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June 30th, 2007
The nation mourned the death of Dr. Amith Munindradasa last month. While the portrayal of him as a ‘top defence expert' was exaggerated to a point of controversy, Dr. Munindradasa was certainly not a run-of-the mill individual who could be stereotyped.
He was a practical engineer; an amazing theorist; skilful technician; wildlife enthusiast; ardent philanthropist; eccentric inventor; well-read scientist; passionate photographer; remarkable cook.; creative teacher; dutiful family man; humble soul and truly independent being.
From 2003-2006, he was the head of the Electronics and Telecommunication Department at the University of Moratuwa Faculty of Engineering. While being a frequent lecturer at the Institute of Engineers and the Arthur C. Clarke Centre, he was one of the pioneers who worked on the initiative of establishing a Nanotechnology centre in Sri Lanka. He was also one of the few academics in the country who had his work published in the internationally renowned science journal "Nature". He was a member of two committees in the Telecommunications Regulatory Commission, while playing an active advisory role for the Wildlife Conservation Department.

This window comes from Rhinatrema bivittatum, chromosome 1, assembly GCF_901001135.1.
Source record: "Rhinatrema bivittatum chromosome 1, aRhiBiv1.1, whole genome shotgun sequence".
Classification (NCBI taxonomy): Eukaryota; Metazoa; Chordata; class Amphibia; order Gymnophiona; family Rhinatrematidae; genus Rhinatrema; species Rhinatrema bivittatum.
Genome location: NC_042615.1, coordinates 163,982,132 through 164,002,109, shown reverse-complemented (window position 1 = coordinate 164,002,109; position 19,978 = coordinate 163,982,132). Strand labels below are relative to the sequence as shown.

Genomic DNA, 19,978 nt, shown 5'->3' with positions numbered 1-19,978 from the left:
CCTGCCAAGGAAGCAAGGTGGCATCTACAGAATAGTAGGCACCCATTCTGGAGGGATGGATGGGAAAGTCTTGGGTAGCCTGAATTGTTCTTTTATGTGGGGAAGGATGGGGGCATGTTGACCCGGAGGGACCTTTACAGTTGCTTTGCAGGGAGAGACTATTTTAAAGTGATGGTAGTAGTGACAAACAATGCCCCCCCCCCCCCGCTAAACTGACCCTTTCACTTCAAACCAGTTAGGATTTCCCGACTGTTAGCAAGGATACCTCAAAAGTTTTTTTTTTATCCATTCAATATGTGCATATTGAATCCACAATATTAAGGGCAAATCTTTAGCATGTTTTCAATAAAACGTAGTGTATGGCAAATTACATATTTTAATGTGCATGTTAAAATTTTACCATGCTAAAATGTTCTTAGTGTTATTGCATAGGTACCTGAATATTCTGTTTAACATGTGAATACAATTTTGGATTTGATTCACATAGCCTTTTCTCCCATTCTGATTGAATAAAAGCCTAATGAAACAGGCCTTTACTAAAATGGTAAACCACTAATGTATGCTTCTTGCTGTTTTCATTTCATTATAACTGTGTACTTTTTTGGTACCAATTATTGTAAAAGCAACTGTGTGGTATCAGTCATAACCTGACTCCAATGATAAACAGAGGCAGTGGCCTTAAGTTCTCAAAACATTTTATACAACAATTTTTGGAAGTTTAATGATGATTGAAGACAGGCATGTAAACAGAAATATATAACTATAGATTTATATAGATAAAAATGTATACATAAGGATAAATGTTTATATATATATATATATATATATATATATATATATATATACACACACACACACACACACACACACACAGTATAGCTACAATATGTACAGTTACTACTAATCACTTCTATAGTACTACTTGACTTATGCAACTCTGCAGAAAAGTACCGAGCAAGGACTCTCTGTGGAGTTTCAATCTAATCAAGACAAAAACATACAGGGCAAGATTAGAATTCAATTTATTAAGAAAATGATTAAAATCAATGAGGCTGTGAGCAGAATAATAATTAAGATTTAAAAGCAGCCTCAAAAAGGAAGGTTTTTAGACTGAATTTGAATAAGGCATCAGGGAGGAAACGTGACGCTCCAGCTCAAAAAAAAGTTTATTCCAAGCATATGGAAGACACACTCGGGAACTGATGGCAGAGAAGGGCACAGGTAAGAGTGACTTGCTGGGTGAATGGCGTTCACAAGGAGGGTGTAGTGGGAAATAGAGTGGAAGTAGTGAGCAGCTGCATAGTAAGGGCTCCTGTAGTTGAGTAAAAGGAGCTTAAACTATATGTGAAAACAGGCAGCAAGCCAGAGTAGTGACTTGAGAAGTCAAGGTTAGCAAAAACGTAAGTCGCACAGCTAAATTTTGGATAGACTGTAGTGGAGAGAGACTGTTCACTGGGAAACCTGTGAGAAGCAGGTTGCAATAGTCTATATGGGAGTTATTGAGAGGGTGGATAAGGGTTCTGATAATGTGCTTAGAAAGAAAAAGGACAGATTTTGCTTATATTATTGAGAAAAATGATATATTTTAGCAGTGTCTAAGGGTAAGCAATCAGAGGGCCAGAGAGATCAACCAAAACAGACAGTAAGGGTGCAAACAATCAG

Even as an engineer, he could not be categorized into one specific field. He was well versed in the fields of nanotechnology, power electronics, mechatronics, astronomy and quantum electronics. This cross blend of expertise and the ability to benchmark his knowledge across technical and non-technical platforms made him an extraordinary engineer and an amazing human being. For example he combined his knowledge of electronics and acoustics with his enthusiasm for nature and pursued a completely different field of "Wildlife Electronics".
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